Australia’s biodiversity crisis necessitates urgent action to deliver continental-scale monitoring and management of threatened species and ecosystems. Acoustic monitoring is set to revolutionise this by capturing a permanent, direct, scalable and objective record of the environment.
As inexpensive open source recorders are now being deployed en masse, researchers, governments, land holders and the community can use acoustics to monitor their land, understand changes to native wildlife populations and detect pests. However, managing and analysing big acoustic data is difficult due to a lack of standardisation in methods and metadata. Also, siloed local data collections prevent aggregated continental-scale analysis. Biodiversity and land managers are calling for a way to share acoustic data and tools, and to visualise and analyse data that interfaces with other platforms.
The Open Ecoacoustics project will extend and generalise an existing QUT platform, the Acoustic Workbench, to open it to everyone, and make it FAIR. The platform already manages environmental acoustic data, but this project will make it citable and interoperable. This project will also enable the aggregation and sharing of FAIR annotated datasets and species recognition algorithms (‘recognisers’), analyses and tools, and interoperate with other systems including TERN, ALA, EcoCommons and citizen science sites, through microservices and shared tools.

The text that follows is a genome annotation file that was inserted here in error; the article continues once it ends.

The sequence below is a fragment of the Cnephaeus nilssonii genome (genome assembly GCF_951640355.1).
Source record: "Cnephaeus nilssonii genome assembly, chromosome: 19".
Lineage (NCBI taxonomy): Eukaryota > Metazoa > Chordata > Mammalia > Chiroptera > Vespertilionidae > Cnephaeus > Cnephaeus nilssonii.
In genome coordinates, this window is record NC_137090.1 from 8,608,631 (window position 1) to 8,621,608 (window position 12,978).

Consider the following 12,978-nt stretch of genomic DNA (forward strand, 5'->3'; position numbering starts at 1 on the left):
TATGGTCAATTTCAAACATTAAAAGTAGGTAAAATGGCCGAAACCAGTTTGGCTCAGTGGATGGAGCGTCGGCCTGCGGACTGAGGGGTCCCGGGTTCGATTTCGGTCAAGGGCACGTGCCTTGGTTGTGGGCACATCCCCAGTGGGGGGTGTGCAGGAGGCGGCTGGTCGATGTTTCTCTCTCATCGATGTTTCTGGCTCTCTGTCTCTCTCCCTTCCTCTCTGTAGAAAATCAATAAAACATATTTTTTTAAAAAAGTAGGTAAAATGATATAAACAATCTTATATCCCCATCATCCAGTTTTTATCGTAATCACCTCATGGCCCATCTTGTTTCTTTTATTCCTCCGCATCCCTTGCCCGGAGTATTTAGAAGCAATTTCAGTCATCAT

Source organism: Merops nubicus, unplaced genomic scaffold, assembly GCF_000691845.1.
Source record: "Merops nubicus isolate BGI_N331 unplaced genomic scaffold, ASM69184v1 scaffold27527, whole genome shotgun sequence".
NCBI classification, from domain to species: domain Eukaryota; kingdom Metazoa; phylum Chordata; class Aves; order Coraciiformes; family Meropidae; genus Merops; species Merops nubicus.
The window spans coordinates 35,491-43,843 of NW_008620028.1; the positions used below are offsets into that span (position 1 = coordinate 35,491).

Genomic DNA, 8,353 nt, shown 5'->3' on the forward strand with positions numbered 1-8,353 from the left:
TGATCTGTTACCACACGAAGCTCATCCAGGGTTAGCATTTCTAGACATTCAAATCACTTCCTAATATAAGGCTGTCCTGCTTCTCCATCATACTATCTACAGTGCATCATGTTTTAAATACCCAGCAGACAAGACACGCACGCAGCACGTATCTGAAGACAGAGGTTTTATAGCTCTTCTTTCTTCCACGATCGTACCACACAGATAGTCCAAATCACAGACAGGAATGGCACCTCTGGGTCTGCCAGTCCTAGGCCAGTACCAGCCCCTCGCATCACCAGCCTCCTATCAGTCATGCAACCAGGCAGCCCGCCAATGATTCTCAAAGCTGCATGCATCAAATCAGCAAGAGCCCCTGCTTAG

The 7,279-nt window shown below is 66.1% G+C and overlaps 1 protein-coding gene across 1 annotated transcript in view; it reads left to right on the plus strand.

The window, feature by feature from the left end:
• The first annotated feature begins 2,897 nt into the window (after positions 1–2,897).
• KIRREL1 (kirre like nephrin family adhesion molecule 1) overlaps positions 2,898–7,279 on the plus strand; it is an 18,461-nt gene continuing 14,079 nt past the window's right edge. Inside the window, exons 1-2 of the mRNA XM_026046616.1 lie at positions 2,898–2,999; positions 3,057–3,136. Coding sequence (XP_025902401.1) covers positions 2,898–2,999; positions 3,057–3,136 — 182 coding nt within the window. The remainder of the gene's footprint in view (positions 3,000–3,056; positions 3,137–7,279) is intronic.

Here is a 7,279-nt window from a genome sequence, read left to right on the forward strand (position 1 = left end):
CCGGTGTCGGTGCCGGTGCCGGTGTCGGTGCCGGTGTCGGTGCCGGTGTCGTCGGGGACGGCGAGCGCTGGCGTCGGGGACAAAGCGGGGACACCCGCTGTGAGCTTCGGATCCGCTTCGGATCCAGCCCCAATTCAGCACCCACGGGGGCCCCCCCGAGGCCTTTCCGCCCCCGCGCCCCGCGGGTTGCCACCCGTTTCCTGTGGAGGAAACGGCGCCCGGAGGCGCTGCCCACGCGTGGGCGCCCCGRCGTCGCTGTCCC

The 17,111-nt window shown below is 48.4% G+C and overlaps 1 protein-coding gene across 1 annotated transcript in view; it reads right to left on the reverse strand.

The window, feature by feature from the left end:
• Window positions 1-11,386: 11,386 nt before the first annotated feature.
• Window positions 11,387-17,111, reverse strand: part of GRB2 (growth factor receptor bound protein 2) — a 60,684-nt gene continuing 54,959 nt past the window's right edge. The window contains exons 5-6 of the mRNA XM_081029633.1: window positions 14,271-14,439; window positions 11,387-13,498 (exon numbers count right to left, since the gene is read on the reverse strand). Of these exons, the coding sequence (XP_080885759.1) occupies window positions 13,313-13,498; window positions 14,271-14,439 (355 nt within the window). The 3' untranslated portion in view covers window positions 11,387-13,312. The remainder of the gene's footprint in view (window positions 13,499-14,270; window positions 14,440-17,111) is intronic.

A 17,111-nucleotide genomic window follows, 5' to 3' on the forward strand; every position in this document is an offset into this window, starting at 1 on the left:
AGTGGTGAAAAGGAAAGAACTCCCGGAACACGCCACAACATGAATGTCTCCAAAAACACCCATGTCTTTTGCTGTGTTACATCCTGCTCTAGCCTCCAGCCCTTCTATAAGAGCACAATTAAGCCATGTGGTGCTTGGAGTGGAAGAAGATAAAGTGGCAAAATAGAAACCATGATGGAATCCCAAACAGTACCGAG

The Open Ecoacoustics project will also develop standards for ecoacoustics data collection and management, along with training and educational materials for users so that data collection will adhere to the standard. Standards will ensure that data is reusable. The establishment of a community will also ensure these standards are sustainable.
Who is this project for?
- Research organisations
- Ecological agencies (both for-profit and not-for-profit)
- Government policy makers (state and commonwealth)
What does this project enable?
The Open Ecoacoustics project will realise continental-scale fauna monitoring and research, something that was previously impossible, and it will contribute towards a national ecosystem observatory capability. This will revolutionise ecological research, including the management and conservation of biodiversity, threatened species and food security.